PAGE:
Worship Musician Magazine November 2021 | Page 45

Of course , we want our drummers practicing their instrument in their own time with a metronome . Over time , this will improve their internal metronome more than anything else . But what about right here and now in our rehearsal as we prepare songs for the service … can anything be done ?
Yes , I believe it can ! With generally very positive results , I have found that these techniques have helped …
For the drummer who finds it difficult to add their playing to a previously established tempo from other instruments : Have them play their drum beat with their sticks on their legs ( not on the kit ) during the section of music before they come in . At the moment the drums enter the arrangement , they simply shift their sticks to the kit . Repeat as needed . No big drum fill entrance . Not even a cymbal . Just add the drum beat - typically on kick , high-hat and snare . Help them feel the joy of the constant time through the transition . If there ’ s improvement , shower them with compliments !
For the drummer who rushes fills ( like many , MANY drummers do ): While rehearsing an especially problematic song , have the drummer play only the simple , in-time drum beat as the band plays and sings . No drum fills . No crash cymbals . Don ’ t even switch from hi-hat to ride ! Help them feel the improved groove . They may never have played music this together before !
If tempos are fluctuating randomly throughout the song : consider having the drummer switch from sticks to soft-tipped mallets . Instead of playing snare and cymbals have them play just the kick drum and floor tom . Now that they ’ re playing more like a percussionist ( rather than a drummer with all the sizzle and excitement of cymbals ) they may be able to lean back into the good timing of other , more proficient instrumentalists around them .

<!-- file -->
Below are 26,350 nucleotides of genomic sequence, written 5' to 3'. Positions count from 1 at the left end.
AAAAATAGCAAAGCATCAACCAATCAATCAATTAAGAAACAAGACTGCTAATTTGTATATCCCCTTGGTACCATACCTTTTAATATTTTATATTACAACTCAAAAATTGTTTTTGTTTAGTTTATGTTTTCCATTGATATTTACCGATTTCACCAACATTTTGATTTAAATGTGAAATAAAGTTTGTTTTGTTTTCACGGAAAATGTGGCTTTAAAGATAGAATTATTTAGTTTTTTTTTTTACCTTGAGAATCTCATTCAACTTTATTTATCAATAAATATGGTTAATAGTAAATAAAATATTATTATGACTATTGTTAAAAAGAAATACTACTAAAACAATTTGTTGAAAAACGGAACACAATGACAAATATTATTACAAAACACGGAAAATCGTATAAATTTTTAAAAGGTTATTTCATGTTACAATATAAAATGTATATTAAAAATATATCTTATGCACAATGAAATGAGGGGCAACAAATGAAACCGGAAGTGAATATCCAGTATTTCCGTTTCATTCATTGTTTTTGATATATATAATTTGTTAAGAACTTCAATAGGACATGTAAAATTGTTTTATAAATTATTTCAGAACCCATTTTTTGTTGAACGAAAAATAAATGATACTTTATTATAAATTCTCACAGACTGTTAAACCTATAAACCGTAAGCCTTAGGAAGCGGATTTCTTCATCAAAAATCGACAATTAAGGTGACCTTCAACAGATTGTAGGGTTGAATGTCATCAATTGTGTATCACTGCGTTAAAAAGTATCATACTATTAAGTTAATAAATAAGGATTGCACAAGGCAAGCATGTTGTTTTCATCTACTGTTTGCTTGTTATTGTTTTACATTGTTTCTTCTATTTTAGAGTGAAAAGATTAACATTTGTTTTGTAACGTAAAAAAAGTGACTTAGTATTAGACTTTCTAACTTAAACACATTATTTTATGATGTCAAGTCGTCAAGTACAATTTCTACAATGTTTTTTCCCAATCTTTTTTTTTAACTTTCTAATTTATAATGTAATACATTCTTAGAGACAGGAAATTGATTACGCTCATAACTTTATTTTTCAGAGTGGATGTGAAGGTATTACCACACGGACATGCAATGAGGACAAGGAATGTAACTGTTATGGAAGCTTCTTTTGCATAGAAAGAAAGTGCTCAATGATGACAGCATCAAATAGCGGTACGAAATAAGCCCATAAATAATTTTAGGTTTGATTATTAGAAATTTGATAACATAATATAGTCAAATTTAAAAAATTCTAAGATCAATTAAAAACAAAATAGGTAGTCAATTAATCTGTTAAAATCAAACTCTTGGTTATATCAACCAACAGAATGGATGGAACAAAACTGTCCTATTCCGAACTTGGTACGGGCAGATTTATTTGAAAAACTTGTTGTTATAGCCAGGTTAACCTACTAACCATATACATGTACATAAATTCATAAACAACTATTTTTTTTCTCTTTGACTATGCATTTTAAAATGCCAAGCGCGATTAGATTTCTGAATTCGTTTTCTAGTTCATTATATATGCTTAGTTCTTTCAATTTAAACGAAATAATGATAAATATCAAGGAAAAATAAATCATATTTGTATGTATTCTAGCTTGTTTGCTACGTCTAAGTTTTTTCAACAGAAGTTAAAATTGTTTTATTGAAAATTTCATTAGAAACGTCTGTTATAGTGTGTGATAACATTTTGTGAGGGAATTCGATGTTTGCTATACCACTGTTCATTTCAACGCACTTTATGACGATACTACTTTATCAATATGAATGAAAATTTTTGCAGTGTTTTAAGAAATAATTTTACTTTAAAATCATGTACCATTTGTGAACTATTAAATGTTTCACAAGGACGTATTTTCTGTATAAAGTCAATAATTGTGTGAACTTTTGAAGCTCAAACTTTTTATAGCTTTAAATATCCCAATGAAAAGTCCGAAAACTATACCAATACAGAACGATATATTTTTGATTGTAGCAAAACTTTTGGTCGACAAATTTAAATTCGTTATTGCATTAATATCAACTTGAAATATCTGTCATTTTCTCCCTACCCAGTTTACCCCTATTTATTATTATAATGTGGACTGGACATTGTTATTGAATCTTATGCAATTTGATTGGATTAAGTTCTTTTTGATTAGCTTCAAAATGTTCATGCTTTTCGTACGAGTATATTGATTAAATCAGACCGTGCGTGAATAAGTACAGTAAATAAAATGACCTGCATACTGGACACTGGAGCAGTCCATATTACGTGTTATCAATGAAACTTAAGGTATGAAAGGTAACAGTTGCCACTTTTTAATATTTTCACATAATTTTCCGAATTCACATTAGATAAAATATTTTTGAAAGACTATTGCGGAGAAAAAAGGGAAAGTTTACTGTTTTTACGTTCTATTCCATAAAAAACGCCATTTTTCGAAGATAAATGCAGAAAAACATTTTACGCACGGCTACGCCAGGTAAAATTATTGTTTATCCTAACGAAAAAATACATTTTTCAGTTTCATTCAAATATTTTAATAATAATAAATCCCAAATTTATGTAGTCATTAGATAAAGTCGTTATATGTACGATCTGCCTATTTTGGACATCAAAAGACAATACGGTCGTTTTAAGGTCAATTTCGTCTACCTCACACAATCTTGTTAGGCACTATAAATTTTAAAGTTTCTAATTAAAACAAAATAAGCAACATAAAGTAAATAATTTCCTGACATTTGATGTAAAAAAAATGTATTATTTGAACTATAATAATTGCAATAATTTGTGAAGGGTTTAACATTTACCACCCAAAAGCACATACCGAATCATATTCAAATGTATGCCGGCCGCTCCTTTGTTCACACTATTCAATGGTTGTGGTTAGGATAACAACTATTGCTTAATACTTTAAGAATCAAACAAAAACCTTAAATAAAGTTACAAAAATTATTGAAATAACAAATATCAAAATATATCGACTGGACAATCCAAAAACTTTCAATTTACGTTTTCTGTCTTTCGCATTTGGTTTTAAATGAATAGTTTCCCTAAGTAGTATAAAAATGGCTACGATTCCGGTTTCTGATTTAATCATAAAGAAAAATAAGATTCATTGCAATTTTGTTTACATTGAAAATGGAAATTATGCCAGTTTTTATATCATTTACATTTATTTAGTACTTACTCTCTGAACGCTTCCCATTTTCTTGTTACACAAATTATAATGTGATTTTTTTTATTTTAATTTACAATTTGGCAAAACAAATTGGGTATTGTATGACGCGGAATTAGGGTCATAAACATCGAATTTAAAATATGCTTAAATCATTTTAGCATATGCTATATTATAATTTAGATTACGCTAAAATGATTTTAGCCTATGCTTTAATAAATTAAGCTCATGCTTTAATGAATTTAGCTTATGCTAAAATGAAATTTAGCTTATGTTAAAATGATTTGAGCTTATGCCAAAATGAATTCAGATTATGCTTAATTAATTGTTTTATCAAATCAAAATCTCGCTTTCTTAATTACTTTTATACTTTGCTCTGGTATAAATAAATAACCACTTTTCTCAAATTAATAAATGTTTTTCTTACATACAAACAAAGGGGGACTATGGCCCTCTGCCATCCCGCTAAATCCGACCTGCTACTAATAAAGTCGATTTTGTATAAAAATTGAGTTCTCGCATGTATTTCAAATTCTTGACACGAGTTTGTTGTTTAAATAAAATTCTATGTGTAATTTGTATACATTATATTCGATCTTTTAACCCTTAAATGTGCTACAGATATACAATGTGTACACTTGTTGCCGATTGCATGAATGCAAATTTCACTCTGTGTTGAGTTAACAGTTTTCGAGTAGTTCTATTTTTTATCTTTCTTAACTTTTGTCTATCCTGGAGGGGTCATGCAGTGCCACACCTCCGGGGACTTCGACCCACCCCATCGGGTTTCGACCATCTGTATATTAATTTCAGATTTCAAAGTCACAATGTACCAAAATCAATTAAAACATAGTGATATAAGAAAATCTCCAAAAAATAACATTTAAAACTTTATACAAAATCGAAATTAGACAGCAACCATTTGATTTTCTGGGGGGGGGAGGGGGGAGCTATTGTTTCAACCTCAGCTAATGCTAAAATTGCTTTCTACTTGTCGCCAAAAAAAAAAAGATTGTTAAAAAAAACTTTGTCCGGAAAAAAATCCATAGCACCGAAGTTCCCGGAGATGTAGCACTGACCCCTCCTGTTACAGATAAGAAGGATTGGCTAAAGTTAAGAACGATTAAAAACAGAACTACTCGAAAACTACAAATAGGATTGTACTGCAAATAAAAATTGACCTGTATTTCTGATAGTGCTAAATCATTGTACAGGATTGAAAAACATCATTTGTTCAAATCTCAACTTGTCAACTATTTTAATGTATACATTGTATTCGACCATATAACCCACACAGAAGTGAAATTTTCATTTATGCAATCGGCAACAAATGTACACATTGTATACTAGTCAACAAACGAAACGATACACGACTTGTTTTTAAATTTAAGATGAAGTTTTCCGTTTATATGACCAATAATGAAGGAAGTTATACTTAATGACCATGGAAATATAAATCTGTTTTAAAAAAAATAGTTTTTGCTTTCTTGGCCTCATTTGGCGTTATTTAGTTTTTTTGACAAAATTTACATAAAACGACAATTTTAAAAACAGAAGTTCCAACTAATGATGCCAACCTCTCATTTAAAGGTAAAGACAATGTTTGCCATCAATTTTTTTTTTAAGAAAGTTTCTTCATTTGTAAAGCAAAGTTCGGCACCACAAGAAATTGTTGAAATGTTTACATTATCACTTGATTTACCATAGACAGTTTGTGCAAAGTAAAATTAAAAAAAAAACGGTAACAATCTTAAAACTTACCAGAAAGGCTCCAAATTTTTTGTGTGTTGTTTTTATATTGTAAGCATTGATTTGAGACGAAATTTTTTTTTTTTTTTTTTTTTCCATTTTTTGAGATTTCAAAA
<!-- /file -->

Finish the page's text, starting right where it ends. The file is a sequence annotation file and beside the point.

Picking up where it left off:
If our groove improves , stop the song and ask other band members to make a comment about how much better the overall feel of the song is now . Lots of positive affirmation may help the drummer recognize the primacy of timekeeping and that actual drumming is a secondary role . Over time , and as they are able , slowly have them add extra elements , but in baby steps . Tightly closed hi-hats for verses . Slightly slushier for choruses . A single crash cymbal hit at the right moment . Ride cymbals instead of hi-hat . Simpler . shorter drum fills before adding anything longer and more elaborate .
Ultimately , we want our drummer - and every member of the team - to taste the higher joy that is possible through music . It can be fun for a drummer to play drums in a way that pleases him or herself . But it ’ s more fun to play drums in a band with great timing . It ’ s even more fun to experience that band ’ s well-timed songs engaging with a crowd of people - our congregation . But the highest joy I have found through music is to have the sense that I have played a small role in helping my congregation connect more deeply with Almighty God through our songs . Playing in time is a massive help towards achieving that goal .
This is my fourth article on the subject of Sonic Soup - the causes of it , and how to clean up the mess . To catch up with the previous articles , make sure you check out Sonic Soup or a SONIC EMBRACE ?, Sonic Soup - RESTS ARE GOLD and , Sonic Soup - Timekeeping .
Grant Norsworthy founder of MoreThanMusicMentor . com providing training for worshipping musicians .
MoreThanMusicMentor . com
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